For Projects that want to really understand the costs and trade-offs of leaving a fiscal sponsor

Deciding to separate from a fiscal sponsor, especially if your project has a substantial annual budget and more than a handful of employees, can feel like being between a rock and a hard place. On the one hand, you may have advisors, funders or others telling you that separation is the right thing to do. And on the other, you have all of the unknowns related to operating an independent 501(c)(3), including the costs to separate and succeed “out in the world” as a standalone nonprofit.

Wouldn’t be helpful if you could see and compare your current operational costs under fiscal sponsorship with some informed estimates on what your costs would be as a standalone nonprofit?

If you answered yes to that — our Fiscal Sponsorship Cost Comparison engagement may be for you.

Through this engagement, you’ll receive:

  • An understanding of your project’s current operational costs for the services provided by your sponsor
  • Estimates of what it may cost for your project to 1) move through the separation process and 2) operate as an independent 501(c)(3)
  • Some different paths your organization could take to replace the infrastructure currently provided by its fiscal sponsor
  • Recommendations on how to move forward and a reasonable timeline for separation (if that’s recommended)

If you’ve always thought that the budgetary questions around this monumental decision couldn’t be answered — now they can.

  • The fee this analysis is $5,000.
  • Length of Engagement: Approximately 6-8 weeks.

Have a question about our Fiscal Sponsor Retainer service? Please see the FAQ below or email us at hello@schulmanconsulting.com. And if you’re ready to get started, click the blue button below to get schedule your introductory phone call.

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FAQ

What is the Fiscal Sponsorship Cost Comparison and Analysis?

  • The Fiscal Sponsorship Cost Comparison and Analysis is a consulting engagement to help leaders of fiscally sponsored projects understand the costs associated with leaving their sponsor and going out on their own — and how they compare to the costs of remaining under fiscal sponsorship.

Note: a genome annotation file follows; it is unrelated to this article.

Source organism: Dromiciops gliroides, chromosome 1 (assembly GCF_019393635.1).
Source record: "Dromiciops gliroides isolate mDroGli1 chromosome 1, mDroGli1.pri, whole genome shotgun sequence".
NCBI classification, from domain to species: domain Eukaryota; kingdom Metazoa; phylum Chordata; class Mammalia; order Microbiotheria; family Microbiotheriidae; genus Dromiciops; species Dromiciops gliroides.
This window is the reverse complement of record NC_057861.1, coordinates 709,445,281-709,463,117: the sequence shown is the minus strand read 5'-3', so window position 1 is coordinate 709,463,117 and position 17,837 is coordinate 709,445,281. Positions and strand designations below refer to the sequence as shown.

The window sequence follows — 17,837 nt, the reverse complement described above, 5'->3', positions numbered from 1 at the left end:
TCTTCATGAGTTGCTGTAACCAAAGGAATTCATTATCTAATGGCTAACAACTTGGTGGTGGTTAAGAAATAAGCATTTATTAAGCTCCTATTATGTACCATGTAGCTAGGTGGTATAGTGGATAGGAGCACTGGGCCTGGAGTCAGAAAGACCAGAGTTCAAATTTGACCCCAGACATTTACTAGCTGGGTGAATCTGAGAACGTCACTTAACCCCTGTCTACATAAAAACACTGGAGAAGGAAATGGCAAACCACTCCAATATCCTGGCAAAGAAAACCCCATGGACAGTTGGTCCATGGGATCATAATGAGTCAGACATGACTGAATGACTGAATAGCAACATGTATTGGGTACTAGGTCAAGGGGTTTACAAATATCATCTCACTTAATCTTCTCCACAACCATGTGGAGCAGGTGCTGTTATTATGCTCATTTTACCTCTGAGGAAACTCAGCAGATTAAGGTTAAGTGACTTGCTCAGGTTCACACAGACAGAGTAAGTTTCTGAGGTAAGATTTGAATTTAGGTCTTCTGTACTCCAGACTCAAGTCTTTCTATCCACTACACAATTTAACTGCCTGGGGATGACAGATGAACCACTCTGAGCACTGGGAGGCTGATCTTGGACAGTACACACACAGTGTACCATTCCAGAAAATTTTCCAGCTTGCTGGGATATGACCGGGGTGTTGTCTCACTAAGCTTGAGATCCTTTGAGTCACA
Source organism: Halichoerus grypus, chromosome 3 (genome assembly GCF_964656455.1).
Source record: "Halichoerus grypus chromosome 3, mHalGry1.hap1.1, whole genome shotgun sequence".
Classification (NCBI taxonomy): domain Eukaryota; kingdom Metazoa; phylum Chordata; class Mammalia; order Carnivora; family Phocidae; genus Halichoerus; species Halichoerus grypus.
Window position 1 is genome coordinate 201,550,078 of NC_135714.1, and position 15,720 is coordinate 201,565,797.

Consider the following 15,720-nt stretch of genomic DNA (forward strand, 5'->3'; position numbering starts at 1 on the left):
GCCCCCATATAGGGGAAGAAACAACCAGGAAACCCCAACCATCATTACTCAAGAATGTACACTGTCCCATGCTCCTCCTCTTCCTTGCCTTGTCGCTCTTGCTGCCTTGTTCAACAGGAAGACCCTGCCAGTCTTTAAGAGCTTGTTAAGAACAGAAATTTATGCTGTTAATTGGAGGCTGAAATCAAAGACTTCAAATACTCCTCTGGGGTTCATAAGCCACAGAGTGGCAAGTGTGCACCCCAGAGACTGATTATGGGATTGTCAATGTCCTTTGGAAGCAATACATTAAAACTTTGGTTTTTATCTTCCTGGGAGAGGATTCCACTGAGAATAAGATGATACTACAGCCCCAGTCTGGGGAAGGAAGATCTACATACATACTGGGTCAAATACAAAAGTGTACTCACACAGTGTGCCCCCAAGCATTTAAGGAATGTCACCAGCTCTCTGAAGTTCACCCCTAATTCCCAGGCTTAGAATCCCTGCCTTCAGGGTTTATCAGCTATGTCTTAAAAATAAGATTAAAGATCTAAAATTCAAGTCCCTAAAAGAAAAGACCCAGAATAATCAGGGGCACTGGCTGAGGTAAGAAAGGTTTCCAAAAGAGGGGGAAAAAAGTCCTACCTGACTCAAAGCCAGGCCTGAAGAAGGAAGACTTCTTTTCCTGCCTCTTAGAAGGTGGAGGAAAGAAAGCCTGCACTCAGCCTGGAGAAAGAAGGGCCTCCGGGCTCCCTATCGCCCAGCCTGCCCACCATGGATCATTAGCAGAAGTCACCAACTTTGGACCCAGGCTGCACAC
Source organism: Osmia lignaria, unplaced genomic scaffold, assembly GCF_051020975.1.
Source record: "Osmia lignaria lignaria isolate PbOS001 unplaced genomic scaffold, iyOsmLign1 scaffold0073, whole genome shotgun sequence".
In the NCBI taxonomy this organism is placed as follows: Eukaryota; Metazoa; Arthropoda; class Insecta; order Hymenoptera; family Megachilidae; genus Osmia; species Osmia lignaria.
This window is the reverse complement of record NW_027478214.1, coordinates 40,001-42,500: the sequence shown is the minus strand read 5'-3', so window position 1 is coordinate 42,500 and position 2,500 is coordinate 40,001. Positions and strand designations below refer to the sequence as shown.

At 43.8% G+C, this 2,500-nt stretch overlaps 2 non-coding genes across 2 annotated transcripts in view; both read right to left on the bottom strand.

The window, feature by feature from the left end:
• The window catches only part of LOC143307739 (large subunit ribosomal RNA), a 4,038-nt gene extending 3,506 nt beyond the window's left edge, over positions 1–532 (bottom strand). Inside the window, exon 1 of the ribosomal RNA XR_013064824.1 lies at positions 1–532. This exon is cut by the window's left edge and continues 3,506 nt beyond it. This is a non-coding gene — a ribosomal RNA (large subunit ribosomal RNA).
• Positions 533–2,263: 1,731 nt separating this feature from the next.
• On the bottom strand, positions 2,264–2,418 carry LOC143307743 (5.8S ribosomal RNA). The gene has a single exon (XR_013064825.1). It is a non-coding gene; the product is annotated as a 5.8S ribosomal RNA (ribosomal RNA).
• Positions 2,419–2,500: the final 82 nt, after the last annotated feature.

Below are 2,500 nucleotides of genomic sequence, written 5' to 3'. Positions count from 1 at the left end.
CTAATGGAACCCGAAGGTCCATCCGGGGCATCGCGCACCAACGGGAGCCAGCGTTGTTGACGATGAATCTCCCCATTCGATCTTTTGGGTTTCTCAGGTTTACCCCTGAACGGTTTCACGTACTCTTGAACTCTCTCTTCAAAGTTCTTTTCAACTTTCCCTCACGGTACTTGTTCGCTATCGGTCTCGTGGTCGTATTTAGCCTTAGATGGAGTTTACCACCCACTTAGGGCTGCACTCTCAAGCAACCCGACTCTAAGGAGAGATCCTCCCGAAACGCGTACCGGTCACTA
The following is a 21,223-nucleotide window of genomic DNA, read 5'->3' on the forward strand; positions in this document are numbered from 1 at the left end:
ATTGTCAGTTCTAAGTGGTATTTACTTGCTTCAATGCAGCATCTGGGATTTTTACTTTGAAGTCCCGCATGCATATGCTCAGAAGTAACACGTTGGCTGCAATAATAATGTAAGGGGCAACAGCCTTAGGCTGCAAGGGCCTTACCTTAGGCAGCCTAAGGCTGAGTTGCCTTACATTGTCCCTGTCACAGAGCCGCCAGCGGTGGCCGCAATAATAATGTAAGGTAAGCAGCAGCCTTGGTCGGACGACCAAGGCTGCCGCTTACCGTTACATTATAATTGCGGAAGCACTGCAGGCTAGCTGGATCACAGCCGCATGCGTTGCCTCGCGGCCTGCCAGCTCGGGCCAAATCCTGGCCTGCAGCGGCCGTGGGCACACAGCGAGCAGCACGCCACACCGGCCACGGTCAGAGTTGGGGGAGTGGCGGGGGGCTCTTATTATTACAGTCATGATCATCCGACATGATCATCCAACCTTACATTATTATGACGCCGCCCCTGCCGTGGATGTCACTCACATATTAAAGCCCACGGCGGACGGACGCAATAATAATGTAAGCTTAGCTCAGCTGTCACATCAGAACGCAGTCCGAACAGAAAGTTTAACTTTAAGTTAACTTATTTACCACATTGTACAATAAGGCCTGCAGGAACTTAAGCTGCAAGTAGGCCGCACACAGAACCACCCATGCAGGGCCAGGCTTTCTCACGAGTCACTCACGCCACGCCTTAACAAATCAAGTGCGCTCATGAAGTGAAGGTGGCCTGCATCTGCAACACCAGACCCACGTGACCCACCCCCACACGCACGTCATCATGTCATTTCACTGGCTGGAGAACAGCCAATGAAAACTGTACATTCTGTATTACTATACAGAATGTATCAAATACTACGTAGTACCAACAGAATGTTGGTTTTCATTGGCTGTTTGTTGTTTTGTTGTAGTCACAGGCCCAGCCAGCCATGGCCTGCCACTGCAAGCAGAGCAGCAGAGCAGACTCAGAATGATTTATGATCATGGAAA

Who is the Fiscal Sponsorship Cost Comparison and Analysis for?

  • The Fiscal Sponsorship Cost Comparison and Analysis is for sponsored projects that are considering separating from their sponsors and want to better understand the financial implications of that move.

How does this work?

  • Once you schedule your introductory call we’ll get on the phone for 20 minutes to talk through your current situation. If you decide to move forward, I’ll follow up with some additional questions along with a list of information and data that are required to effectively develop the analysis. This is a purely data-driven engagement. If you’re looking for something more quantitative, we suggest our Separation Readiness Audit.

How come I’ve never seen anything like this before?

  • There has never before been a consulting firm dedicated to the fiscal sponsorship community and focused on the needs of fiscally sponsored projects. With the specialized, industry-wide knowledge that we have (and continue to add to), we know from experience that this service is a benefit for sponsored projects in this situation.

How much does the Fiscal Sponsorship Cost Comparison and Analysis cost?

  • The fee for this service is $5,000. By moving forward with your project, you and we both agree to our terms of service.

What are the payment terms for the Fiscal Sponsorship Cost Comparison and Analysis?

  • This service is paid for in one payment, made prior to the start of the work.

What if I’m not happy with the results?

  • Our goal is to provide you the information and peace of mind to understand what it takes to separate from your fiscal sponsor. Our success is based on your success. If we get to the end of the project and you’re not satisfied with the results, we will make best efforts, to provide you with the information and resources that meet your needs.

You haven’t answered my question yet – how can I reach you?

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